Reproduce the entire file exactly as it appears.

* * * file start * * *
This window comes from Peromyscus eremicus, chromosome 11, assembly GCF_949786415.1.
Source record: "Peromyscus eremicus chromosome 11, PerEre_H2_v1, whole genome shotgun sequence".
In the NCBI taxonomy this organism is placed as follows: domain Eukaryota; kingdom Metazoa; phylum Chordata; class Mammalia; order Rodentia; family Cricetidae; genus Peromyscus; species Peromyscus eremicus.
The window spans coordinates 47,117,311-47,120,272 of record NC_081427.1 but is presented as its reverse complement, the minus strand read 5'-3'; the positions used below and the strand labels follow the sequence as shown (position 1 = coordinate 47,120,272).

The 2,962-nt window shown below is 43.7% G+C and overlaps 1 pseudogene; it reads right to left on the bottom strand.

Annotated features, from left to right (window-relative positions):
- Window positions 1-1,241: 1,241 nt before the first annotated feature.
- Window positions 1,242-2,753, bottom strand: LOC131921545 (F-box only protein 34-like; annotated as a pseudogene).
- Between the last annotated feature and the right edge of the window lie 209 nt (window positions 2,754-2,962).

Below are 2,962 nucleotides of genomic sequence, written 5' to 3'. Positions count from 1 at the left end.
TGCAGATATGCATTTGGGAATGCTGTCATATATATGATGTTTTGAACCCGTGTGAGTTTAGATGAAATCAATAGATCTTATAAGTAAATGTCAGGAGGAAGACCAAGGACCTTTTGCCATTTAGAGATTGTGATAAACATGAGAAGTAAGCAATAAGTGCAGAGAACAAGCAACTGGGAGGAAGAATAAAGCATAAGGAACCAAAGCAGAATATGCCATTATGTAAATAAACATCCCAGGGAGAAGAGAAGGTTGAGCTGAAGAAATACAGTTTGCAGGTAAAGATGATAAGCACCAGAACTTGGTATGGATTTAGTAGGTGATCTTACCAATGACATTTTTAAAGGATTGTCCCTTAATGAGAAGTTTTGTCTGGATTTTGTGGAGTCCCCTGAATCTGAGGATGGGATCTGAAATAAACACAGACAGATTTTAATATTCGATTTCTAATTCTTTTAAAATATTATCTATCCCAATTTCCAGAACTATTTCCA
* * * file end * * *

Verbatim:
This window comes from Peromyscus eremicus, chromosome 11, assembly GCF_949786415.1.
Source record: "Peromyscus eremicus chromosome 11, PerEre_H2_v1, whole genome shotgun sequence".
In the NCBI taxonomy this organism is placed as follows: domain Eukaryota; kingdom Metazoa; phylum Chordata; class Mammalia; order Rodentia; family Cricetidae; genus Peromyscus; species Peromyscus eremicus.
The window spans coordinates 47,117,311-47,120,272 of record NC_081427.1 but is presented as its reverse complement, the minus strand read 5'-3'; the positions used below and the strand labels follow the sequence as shown (position 1 = coordinate 47,120,272).

The 2,962-nt window shown below is 43.7% G+C and overlaps 1 pseudogene; it reads right to left on the bottom strand.

Annotated features, from left to right (window-relative positions):
- Window positions 1-1,241: 1,241 nt before the first annotated feature.
- Window positions 1,242-2,753, bottom strand: LOC131921545 (F-box only protein 34-like; annotated as a pseudogene).
- Between the last annotated feature and the right edge of the window lie 209 nt (window positions 2,754-2,962).

Below are 2,962 nucleotides of genomic sequence, written 5' to 3'. Positions count from 1 at the left end.
TGCAGATATGCATTTGGGAATGCTGTCATATATATGATGTTTTGAACCCGTGTGAGTTTAGATGAAATCAATAGATCTTATAAGTAAATGTCAGGAGGAAGACCAAGGACCTTTTGCCATTTAGAGATTGTGATAAACATGAGAAGTAAGCAATAAGTGCAGAGAACAAGCAACTGGGAGGAAGAATAAAGCATAAGGAACCAAAGCAGAATATGCCATTATGTAAATAAACATCCCAGGGAGAAGAGAAGGTTGAGCTGAAGAAATACAGTTTGCAGGTAAAGATGATAAGCACCAGAACTTGGTATGGATTTAGTAGGTGATCTTACCAATGACATTTTTAAAGGATTGTCCCTTAATGAGAAGTTTTGTCTGGATTTTGTGGAGTCCCCTGAATCTGAGGATGGGATCTGAAATAAACACAGACAGATTTTAATATTCGATTTCTAATTCTTTTAAAATATTATCTATCCCAATTTCCAGAACTATTTCCA